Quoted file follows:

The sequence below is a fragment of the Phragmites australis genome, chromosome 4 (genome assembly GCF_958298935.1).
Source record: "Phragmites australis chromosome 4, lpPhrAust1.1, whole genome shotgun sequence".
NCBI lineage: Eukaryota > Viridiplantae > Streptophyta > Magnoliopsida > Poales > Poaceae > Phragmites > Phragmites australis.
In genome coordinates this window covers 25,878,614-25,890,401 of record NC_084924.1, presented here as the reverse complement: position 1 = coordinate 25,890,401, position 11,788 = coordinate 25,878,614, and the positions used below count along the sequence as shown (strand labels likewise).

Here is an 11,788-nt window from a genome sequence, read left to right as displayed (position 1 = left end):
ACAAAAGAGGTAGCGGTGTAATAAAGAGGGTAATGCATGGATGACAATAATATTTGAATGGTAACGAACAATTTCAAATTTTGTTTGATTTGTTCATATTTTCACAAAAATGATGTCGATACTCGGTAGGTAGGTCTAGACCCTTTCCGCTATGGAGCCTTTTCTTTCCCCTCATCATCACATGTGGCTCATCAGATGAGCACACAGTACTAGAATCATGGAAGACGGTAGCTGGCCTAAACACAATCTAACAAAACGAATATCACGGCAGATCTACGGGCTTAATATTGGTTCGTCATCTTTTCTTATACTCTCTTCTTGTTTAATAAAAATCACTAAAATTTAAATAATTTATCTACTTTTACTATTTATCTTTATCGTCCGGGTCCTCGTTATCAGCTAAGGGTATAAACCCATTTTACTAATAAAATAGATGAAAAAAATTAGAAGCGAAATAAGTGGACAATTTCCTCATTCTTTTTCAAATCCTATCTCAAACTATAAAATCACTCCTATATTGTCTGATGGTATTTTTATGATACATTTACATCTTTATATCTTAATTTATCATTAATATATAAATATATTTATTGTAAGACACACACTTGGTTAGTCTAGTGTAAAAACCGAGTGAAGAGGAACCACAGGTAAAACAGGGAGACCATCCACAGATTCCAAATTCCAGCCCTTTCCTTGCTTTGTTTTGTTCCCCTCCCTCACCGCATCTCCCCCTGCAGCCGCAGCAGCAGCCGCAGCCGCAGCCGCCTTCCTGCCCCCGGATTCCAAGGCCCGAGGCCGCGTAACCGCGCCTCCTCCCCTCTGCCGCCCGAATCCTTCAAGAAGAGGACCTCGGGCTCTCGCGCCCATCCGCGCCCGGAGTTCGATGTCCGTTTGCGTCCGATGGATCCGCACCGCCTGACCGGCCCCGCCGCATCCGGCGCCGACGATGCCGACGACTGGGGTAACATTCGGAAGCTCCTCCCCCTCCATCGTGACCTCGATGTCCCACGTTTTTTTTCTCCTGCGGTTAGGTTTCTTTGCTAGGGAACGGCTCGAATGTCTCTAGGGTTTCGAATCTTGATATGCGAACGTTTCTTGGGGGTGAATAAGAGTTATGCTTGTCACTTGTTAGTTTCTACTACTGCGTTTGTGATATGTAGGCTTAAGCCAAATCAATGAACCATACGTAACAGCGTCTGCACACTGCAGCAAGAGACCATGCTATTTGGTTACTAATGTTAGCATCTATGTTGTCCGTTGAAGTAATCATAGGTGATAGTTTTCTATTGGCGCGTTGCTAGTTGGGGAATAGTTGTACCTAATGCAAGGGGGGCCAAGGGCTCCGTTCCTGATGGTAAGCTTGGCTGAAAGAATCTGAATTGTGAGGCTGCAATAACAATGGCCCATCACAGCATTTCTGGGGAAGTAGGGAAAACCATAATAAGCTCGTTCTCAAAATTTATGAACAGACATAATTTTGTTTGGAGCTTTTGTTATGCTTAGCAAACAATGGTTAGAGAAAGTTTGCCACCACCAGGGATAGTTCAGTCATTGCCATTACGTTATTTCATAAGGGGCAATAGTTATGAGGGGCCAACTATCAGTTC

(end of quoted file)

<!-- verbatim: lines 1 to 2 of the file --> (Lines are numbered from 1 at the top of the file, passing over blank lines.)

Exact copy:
The sequence below is a fragment of the Phragmites australis genome, chromosome 4 (genome assembly GCF_958298935.1).
Source record: "Phragmites australis chromosome 4, lpPhrAust1.1, whole genome shotgun sequence".